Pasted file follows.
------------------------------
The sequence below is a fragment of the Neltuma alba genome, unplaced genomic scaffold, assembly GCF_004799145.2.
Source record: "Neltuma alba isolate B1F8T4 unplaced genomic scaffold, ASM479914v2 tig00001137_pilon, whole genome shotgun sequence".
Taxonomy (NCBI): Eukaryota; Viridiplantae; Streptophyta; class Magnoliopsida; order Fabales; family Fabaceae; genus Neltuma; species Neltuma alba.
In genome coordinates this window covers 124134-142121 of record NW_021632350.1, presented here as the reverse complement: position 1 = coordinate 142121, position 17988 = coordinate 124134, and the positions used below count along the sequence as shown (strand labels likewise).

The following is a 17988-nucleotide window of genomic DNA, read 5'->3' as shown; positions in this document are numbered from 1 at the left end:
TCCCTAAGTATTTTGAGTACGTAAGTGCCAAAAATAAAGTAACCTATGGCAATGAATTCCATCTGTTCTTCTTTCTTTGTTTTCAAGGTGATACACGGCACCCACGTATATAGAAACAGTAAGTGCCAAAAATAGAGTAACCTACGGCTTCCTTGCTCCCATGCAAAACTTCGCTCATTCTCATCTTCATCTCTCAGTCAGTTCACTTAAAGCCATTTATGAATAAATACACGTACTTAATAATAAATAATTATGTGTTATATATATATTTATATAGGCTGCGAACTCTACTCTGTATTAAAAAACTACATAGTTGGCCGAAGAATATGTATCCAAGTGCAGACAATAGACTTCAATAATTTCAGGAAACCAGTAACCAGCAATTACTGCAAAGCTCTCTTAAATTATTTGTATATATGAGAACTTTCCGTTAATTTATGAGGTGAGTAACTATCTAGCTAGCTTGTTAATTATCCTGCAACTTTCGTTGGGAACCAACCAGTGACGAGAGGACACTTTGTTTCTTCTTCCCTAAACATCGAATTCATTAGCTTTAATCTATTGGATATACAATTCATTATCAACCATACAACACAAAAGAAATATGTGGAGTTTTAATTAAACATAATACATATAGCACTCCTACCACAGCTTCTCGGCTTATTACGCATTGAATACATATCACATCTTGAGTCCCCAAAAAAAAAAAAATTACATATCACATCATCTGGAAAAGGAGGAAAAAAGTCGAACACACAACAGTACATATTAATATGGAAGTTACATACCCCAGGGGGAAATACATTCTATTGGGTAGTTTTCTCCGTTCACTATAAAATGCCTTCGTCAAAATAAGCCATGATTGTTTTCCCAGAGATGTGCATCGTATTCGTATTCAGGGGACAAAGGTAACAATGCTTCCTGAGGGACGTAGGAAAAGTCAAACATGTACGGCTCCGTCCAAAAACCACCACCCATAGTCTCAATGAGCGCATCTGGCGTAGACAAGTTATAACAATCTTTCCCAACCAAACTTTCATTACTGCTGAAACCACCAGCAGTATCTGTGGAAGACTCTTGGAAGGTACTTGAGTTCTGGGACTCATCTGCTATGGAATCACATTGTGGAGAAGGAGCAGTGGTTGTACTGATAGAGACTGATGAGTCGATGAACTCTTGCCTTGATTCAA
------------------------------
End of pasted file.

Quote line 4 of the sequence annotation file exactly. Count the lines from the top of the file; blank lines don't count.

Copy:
In genome coordinates this window covers 124134-142121 of record NW_021632350.1, presented here as the reverse complement: position 1 = coordinate 142121, position 17988 = coordinate 124134, and the positions used below count along the sequence as shown (strand labels likewise).